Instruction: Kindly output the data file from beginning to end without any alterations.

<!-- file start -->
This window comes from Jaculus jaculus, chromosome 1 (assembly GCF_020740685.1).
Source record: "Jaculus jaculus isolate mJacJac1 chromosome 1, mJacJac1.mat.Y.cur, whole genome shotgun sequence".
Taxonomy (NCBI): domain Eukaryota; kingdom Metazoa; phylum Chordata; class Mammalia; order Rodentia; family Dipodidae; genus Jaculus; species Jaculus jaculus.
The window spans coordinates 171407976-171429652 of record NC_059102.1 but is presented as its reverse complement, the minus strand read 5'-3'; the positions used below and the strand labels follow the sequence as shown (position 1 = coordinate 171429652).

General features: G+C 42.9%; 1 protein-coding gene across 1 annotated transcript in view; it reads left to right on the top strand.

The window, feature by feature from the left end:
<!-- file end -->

This window comes from Jaculus jaculus, chromosome 1 (assembly GCF_020740685.1).
Source record: "Jaculus jaculus isolate mJacJac1 chromosome 1, mJacJac1.mat.Y.cur, whole genome shotgun sequence".
Taxonomy (NCBI): domain Eukaryota; kingdom Metazoa; phylum Chordata; class Mammalia; order Rodentia; family Dipodidae; genus Jaculus; species Jaculus jaculus.
The window spans coordinates 171407976-171429652 of record NC_059102.1 but is presented as its reverse complement, the minus strand read 5'-3'; the positions used below and the strand labels follow the sequence as shown (position 1 = coordinate 171429652).

General features: G+C 42.9%; 1 protein-coding gene across 1 annotated transcript in view; it reads left to right on the top strand.

The window, feature by feature from the left end: